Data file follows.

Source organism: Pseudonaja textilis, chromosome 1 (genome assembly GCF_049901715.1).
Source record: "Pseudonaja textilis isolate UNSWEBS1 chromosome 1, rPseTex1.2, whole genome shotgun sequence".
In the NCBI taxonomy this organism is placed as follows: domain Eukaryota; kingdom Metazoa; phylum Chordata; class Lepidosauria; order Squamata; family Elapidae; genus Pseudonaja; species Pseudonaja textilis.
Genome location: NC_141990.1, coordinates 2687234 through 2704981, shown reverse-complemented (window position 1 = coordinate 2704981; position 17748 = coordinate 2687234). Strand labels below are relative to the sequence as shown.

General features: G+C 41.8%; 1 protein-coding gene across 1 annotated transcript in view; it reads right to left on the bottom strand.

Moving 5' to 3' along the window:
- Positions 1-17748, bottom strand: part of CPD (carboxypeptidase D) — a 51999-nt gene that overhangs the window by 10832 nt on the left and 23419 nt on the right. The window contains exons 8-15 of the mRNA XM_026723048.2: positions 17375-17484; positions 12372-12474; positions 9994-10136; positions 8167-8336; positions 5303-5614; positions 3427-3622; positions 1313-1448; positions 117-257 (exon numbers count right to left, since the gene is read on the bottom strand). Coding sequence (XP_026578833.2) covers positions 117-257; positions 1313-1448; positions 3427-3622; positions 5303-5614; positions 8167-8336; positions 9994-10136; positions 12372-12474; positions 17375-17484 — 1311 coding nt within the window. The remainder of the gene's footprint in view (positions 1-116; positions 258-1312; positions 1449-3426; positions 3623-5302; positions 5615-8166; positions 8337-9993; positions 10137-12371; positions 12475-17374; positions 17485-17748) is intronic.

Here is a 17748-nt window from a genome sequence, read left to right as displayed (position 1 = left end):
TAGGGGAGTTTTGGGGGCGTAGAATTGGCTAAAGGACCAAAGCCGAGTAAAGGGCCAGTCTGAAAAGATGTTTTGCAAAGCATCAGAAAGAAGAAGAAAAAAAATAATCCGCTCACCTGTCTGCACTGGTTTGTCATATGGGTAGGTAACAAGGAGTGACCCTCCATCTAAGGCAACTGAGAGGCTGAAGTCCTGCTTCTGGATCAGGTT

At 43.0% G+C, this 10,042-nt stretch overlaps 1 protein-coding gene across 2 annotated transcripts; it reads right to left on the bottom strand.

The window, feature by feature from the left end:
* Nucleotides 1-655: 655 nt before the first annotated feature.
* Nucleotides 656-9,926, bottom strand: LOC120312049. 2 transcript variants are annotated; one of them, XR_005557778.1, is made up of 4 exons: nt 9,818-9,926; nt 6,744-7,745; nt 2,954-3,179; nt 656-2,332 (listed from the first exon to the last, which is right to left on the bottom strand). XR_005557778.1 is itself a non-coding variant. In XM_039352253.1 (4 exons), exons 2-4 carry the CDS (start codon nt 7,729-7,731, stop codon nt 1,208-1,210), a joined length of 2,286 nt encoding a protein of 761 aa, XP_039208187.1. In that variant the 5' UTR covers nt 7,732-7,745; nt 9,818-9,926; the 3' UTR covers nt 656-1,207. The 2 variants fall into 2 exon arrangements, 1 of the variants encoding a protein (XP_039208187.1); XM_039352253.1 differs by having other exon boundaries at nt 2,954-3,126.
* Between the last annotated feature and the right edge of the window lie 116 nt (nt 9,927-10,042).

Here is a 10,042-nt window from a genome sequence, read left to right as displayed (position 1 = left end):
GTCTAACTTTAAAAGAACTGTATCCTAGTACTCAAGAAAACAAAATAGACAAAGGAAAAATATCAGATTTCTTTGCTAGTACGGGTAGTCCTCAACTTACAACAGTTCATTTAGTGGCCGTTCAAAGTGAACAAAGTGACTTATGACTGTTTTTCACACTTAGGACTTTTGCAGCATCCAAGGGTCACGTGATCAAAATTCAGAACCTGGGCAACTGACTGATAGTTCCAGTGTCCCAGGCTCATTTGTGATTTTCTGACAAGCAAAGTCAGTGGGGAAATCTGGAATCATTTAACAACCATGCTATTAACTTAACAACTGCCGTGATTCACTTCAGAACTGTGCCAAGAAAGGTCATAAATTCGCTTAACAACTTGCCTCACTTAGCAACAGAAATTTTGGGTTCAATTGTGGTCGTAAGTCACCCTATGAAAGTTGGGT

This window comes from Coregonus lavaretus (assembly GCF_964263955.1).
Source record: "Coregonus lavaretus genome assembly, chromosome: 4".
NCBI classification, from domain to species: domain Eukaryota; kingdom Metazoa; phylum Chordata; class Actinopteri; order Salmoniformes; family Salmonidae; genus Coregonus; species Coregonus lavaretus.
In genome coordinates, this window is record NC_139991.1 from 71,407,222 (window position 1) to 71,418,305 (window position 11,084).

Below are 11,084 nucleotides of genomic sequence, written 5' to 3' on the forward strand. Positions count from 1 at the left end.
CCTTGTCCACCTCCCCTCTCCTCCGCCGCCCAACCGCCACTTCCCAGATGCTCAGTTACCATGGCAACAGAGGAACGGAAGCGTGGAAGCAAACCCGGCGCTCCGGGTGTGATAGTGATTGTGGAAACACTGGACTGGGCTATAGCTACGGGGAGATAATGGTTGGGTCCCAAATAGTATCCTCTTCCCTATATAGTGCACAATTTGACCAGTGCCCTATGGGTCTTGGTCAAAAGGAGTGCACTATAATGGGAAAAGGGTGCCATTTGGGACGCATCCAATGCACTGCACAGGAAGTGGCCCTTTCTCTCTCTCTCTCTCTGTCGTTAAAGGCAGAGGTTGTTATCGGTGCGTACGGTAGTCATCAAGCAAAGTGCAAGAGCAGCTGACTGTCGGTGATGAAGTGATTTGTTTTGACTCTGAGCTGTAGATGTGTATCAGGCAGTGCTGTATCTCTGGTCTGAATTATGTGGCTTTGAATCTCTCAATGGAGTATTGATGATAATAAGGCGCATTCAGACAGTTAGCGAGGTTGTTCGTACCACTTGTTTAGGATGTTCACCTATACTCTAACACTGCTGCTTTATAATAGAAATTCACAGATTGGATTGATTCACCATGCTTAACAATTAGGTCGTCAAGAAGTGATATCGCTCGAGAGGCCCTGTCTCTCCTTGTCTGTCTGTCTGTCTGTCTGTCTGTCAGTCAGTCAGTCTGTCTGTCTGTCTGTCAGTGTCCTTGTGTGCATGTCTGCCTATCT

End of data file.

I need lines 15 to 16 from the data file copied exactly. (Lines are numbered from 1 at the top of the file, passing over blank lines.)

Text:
Here is a 10,042-nt window from a genome sequence, read left to right as displayed (position 1 = left end):
GTCTAACTTTAAAAGAACTGTATCCTAGTACTCAAGAAAACAAAATAGACAAAGGAAAAATATCAGATTTCTTTGCTAGTACGGGTAGTCCTCAACTTACAACAGTTCATTTAGTGGCCGTTCAAAGTGAACAAAGTGACTTATGACTGTTTTTCACACTTAGGACTTTTGCAGCATCCAAGGGTCACGTGATCAAAATTCAGAACCTGGGCAACTGACTGATAGTTCCAGTGTCCCAGGCTCATTTGTGATTTTCTGACAAGCAAAGTCAGTGGGGAAATCTGGAATCATTTAACAACCATGCTATTAACTTAACAACTGCCGTGATTCACTTCAGAACTGTGCCAAGAAAGGTCATAAATTCGCTTAACAACTTGCCTCACTTAGCAACAGAAATTTTGGGTTCAATTGTGGTCGTAAGTCACCCTATGAAAGTTGGGT